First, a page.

North Carolina received a federal grant in early January that will help it replace the 60-year-old Lindsay C. Warren Bridge that carries U.S. Highway 64 over the Alligator River to the Outer Banks.
The state's Department of Transportation (NCDOT) will use the $110 million grant to build a new 3.2-mi. span that will be both higher and wider than the existing one. It will include 65 ft. of clearance over the navigation channel, jettisoning the swing-bridge that currently brings traffic to a halt when it opens to let boats pass. More than 4,000 vessels travel through the area every year.
The new two-lane bridge, which runs between Tyrrell County and the Alligator River National Wildlife Refuge in Dare County, is projected to cost $289.5 million and include installation of broadband infrastructure along U.S. 64 from Interstate 95 in Rocky Mount to N.C. 12 on the Outer Banks.
NCDOT plans to begin building the new span parallel to the existing one in 2025.
North Carolina's Democratic Gov. Roy Cooper and U.S. Sen. Thom Tillis, a Republican, announced the federal grant in separate statements Jan. 3.
Cooper described the bridge as a lifeline for people going to and from the state's popular Outer Banks, the thin line of barrier islands stretching 200 mi. south from the Virginia border, past Capes Hatteras, and Lookout to Cape Fear, near Wilmington.
The Alligator River bridge is a key link to the Outer Banks' northern end, from which residents and tourists can reach as far south as Cape Hatteras along N.C. 12.
"It is one of the few options residents and visitors have for accessing our far eastern counties, and this bridge replacement will serve our state for decades to come," Cooper said in a statement. "This is a great example of how President Biden's Bipartisan Infrastructure Law helps move along large projects that otherwise would be difficult to fund through traditional means."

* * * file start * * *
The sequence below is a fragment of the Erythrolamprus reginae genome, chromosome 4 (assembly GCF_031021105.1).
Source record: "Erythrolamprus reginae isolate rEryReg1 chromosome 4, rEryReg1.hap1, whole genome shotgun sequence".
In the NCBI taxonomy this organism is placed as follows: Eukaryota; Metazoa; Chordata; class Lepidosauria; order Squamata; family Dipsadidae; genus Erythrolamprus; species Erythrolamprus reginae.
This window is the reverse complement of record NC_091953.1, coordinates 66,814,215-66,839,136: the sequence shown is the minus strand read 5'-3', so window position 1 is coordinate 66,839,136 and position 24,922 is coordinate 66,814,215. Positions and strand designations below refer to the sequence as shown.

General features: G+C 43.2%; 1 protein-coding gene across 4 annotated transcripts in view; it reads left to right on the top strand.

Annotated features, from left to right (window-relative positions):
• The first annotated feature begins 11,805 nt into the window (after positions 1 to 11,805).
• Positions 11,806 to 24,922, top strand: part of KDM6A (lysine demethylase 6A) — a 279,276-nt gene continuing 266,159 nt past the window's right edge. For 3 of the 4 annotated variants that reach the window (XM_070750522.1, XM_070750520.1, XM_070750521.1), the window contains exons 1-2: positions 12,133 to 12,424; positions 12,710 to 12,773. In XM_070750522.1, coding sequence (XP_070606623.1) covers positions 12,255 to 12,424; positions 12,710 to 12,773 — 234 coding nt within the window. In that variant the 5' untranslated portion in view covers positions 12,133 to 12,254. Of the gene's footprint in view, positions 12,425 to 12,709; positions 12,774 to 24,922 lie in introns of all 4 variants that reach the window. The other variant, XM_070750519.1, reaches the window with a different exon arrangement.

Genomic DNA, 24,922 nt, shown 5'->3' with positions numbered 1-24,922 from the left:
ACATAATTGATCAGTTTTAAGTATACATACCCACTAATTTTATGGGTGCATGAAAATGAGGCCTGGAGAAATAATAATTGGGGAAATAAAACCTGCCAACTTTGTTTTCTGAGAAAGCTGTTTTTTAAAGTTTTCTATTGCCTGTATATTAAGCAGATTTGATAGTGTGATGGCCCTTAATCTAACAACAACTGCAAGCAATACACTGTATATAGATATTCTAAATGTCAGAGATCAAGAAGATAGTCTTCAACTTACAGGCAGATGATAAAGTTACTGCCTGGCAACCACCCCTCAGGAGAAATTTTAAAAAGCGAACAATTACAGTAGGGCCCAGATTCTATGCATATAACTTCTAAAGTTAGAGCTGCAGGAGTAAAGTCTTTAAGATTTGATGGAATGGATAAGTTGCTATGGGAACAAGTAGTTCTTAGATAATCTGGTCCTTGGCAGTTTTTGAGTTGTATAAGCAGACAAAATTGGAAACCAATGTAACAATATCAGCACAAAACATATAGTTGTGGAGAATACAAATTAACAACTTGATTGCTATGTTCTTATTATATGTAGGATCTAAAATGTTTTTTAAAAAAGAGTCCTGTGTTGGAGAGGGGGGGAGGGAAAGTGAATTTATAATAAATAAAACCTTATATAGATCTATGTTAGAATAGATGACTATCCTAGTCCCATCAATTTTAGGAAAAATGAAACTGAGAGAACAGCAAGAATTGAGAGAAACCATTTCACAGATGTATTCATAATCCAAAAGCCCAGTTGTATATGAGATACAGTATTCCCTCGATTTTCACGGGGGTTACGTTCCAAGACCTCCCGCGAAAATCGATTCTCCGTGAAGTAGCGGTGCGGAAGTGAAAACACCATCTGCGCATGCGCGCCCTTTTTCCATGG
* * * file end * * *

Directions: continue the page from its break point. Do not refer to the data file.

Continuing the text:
The Raleigh News & Observer reported that Tillis, one of 19 Republican senators who voted for the law in late 2021, also took credit for the federal money.
"This grant is a big win for Dare and Tyrrell counties and will ensure a safe and reliable bridge for generations to come," he noted in his own news release. "I am proud to have advocated for this funding and thank local officials in both counties for their tireless advocacy for this grant as well. It's clear that the bipartisan infrastructure law is already bringing major investments to our great state."
New Four-Lane Bridge for Two-Lane U.S. 64
In addition to eliminating the swing-span, the new bridge structure will have 12-ft. travel lanes and something the current bridge does not: 8-ft. shoulders on either side, with room for bicycles, according to NCDOT. Also, the railings along the side of the new bridge will be 4 ft. 6 in. high, compared to the 2-ft. 10-in. railings on the existing bridge.
According to the Raleigh newspaper, the transportation department has long-range plans to finish widening U.S. 64 to four lanes through Tyrrell and Dare counties. But the state will not have money for that project for the near future, said NCDOT spokesperson Jamie Kritzer, and the agency determined it does not make sense to build a four-lane bridge between two stretches of two-lane road.
"While it would be nice to replace the bridge with a four-lane section, it is not financially prudent to do so now when we do not have a timeline for when U.S. 64 will be widened to four lanes in that area," Kritzer wrote in an email to the News & Observer. "Also, the cost would be significantly greater, and we need to balance this project with the other transportation needs in North Carolina."
The current Lindsay B. Warren bridge is a two-lane swing-span bridge that opened in 1962, according to NCDOT. Though maintained, the aging structure experiences occasional technical issues that can force motorists onto a 99-mi. detour north through Elizabeth City.
"This is a big boost for eastern North Carolina," said Win Bridgers, a NCDOT Division 1 engineer. "A new fixed-span bridge over the Alligator River would aid everything from economic development to hurricane evacuation."
Federal Grant Named for NCDOT Engineer
The state agency applied for the federal grant in May. It named its application STERLING (Strengthening Transportation Evacuation Resilient Lifeline by Improving the Network's Grid) in honor of former Division 1 Engineer Sterling Baker, who passed away last April.
"Sterling dedicated his life to NCDOT and the northeastern North Carolina community," said Baker's wife, Elizabeth Mumm Baker. "He would be proud the grant project for this bridge would highlight his work ingenuity and [the] character he showed to get the job done for citizens. It is really special, and his family will be honored that he will forever be part of eastern North Carolina."
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